@ecterrab 

 

SKMHH27_37.mw

 

Thank you for responding to my question about computing with metrics called from Stephani et al. 

I have attached a .mw file that attempts to do what you requested (SKMHH27_37.mw) . Here I am using the metric [27,37,1] as it is simpler in form than [27,27,1] and still involves the same issues. I was aware that there were functional constraints on the metric [27,27,1] and also that null tetrads are not unique.  I did assume that the null tetrad that Maple used as default with a metric from Stephani et al. would be the one stated in association with the metric when one is given. But I suppose Maple is using a procedure applicable to any metric to return a null or orthonormal tetrad for a given metric. Is that so?

In the attached worksheet, I have called metric [27,37,1], then called for a null tetrad, and then for the Weyl scalars. Stephani et al. specify a null tetrad (in contravariant form) in conjunction with the metric (27.37). The covariant form of this null tetrad is readily computed:

m_a = (0,0,0,-r/P(u,z,zb))

\bar m = (0,0,-r/P(u,z,zb),0)

ell = (-H(X),-10,0)

k = (-1,0,0,0).

Before trying to use these, I used the TransformTetrad(canonicalform) command, but as you see in the worksheet, Maple only returned that text, rather than outputting a null tetrad. Is the syntax incorrect?

Since that attempt failed, I then tried to set the null tetrad 'manually'. As I understand it, the matrix format for a null tetrad in Maple is for each row to consist of the coordinate components of a given tetrad covector. The ordering in Stephani et al is m, \bar m, ell, k, as listed above, so these would be the first through fourth rows. So, I created a matrix accordingly and used Setup to specify the null tetrad by this matrix. Again, is this syntax not correct, since the IsTetrad command did not return an answer. So I think there must be a simple syntax  misunderstanding on my part as regards TransformTetrad and attempting to set a tetrad 'manually'.

As regards the output for the null tetrad and Weyl scalars that Maple did give for metric [27,37,1], the ell and k elements of Maple's null tetrad are much more complicated than those used by Stephani et al (i.e., those above). Using the null tetrad of Stephani et al., I computed the spin coefficients myself and then the Weyl scalars. I obtained that Psi_0 = Psi_1 = 0 as expected and also the vanishing of the Ricci scalars corresponding to Stephani et al (27.2). For Psi_2 I obtained

Psi_2 = -(P_u/P*r) - (H_r/r), where the subscripts denote partial derivatives with respect to coordinates.  This result agrees with the special cases obtained subsequently in Ch. 28, viz., in (28.10) and (28.38). It is much simpler than the result returned by Maple for Psi_2.

I am guessing that the Physics package uses some universally applicable routine to produce a null tetrad for any metric and thus not typically the null tetrad that is associated to a metric in Stephani et al. But it sounds like TransformTetrad(canonicalform) should yield a null tetrad at least adapted to the null geodesic congruence the metrics of Part III in Stephani et al admit, for which the Weyl scalars will take their simplest form. But I don't understand why that command is not working for me. I assume it's a simple fix of some kind though. If so, then that effectively solves my problem. But I would also like to know the simplest syntax for specifying a tetrad (null or orthonormal) 'manually', as I don't seem to have the correct syntax for that either.

Thanks for your attention

@ecterrab 

My attempt to insert the contents of the worksheet trial.mw failed for some reason so only the link inserted.

with(Physics)

NULL

g_[[27, 27, 1]]

Physics:-g_[mu, nu] = Matrix(%id = 18446745763104129142)

NULL

Trial.mw

Trial.mw.pdf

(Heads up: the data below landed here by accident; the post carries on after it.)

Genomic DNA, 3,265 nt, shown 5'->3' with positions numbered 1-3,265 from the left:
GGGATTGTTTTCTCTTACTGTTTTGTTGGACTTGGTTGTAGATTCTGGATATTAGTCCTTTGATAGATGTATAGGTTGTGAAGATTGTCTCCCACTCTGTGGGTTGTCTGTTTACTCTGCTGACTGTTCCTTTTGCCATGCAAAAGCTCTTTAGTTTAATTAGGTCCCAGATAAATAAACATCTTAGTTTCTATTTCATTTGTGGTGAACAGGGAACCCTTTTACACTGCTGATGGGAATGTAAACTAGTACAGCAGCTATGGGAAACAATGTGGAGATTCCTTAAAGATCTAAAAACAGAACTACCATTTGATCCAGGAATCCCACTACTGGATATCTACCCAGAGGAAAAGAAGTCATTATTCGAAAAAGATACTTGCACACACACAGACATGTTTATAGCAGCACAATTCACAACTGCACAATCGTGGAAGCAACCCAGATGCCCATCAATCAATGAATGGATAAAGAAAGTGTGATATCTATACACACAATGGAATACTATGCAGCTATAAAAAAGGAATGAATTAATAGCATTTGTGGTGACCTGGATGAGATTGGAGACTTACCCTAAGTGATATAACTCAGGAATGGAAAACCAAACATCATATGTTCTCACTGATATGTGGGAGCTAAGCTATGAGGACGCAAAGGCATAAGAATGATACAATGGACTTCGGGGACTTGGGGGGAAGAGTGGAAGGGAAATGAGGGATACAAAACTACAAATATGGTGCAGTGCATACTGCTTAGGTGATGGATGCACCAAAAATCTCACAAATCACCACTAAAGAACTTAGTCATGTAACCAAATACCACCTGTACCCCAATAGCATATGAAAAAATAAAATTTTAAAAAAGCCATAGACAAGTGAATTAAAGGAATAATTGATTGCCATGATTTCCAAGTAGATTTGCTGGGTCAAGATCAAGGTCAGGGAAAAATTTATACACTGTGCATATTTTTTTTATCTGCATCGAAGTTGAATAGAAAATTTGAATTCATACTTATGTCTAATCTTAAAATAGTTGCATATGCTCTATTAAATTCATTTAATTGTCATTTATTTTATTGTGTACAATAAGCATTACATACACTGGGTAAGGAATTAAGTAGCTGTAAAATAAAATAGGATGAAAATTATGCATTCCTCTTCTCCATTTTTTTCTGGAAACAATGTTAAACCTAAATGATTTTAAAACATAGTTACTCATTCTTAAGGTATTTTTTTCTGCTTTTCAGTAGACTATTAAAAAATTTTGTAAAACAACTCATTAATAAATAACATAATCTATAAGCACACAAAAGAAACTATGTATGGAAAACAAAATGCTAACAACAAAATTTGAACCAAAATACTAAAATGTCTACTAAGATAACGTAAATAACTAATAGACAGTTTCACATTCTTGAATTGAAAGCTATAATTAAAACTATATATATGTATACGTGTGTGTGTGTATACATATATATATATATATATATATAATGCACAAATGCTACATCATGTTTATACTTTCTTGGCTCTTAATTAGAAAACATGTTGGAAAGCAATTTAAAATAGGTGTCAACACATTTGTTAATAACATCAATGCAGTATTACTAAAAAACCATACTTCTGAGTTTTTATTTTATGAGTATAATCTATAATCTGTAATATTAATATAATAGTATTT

Following is a copy and paste of the contents, the formatting is messed up but you can see that only the metric ittself is outputted. In your response you seem to have a colon following g_[[27,27,1]], but a colon suppresses output. Could it matter that I am using diocument mode rather than worksheet mode? No, I just treried that and got the same, just the metric.

with(Physics)  :

g_[ [27, 27, 1]];

g      = [[-2H(X)    -1

1

(-2H(X) L(u,z,zb)  p(u,z,zb)  +L(u,z,zb)  (  :.                      (1)

µ,v                                  '           '     p( u,  z, zb)                                
                                                        vu

rO(u,z,zb))  p(u,z,zb)  -   (        rO(u,z,zb))  p(u,z,zb)  -           L(u,z,zb)),

-2H(X) Lb(u, z, zb)  -   Wb(u, z, zb)}

-1,  0, -L(u,z,zb),  -Lb(u,z,zb)   ,

1

H(X) L(u, z, zb)  p(u, z, zb)  +L(u, z, zb)  (         rO(u, z, zb))  p(u, z,

p(u, z, zb)

zb)  -   ( ! rO(u,z,zb))  p(u,z,zb)  -   ! L(u,z,zb)),  -L(u,z,zb),

1

p(u, z, zb)

1

zb)  (         rO(u,z,zb)  -H(X)))) ),                                                              
    2   (

OU                                                      rho_b(u,z,zb)  p(u,z,zb) P(u,z,zb)

-2 H(X) Lb(u, z, zb) L(u, z, zb) rho_b(u, z, zb)  p(u, z, zb) P(u, z, zb ) 2 +Lb(u, z, zb) L(u,

z, zb)  ( ! rO(u, z, zb))  rho_b(u, z, zb)  p(u, z, zb) P(u, z, zb ) 2 -   L(u, z, zb)  Wb(u, z,

zb)  rho_b(u,z,zb)  p(u,z,zb) P( u, z, zb ) 2 -   L b( u, z, zb )  ( ! rO(u,z,zb))  rho_b(u,z,

2                                   !                      2

     

[ -2  H(X) Lb(u, z, zb)  -   Wb(u, z, zb),  -Lb(u, z, zb),

l               (-2 H(X) Lb(u, z, zb) L(u, z, zb)  rho_b(u, z,

2rho_b(u, z, zb)  p(u, z, zb) P(u, z, zb)

zb)  p(u,z,zb) P( u, z, zb ) 2 +Lb(u,z,zb) L(u,z,zb)  ( ! rO(u,z,zb))  rho_b(u,z,zb)  p(u,

z,zb) P(u,z,zb) 2 -L(u,z,zb)  Wb(u,z,zb)  rho_b(u,z,zb)  p(u,z,zb) P(u,z,zb) 2 -Lb(u,

My question is not really  specific to a particular metric as I have several examples in mind. I'm really interested in how many arbitary functions the KillingVectiors command in DifferentialGeometry is likely to be able to handle and some idea of how long it might take Maple to output a response.

I haven't as yet used the physics package so i'll have to acquaint myself with the syntax for setting up the metric.

I see that KillingVectors in the Physics package seems to have more options for the output, which is useful. But I would assume that KillingVectors is likely to have the same resources in both packages as far as actually finding Killing vectors ?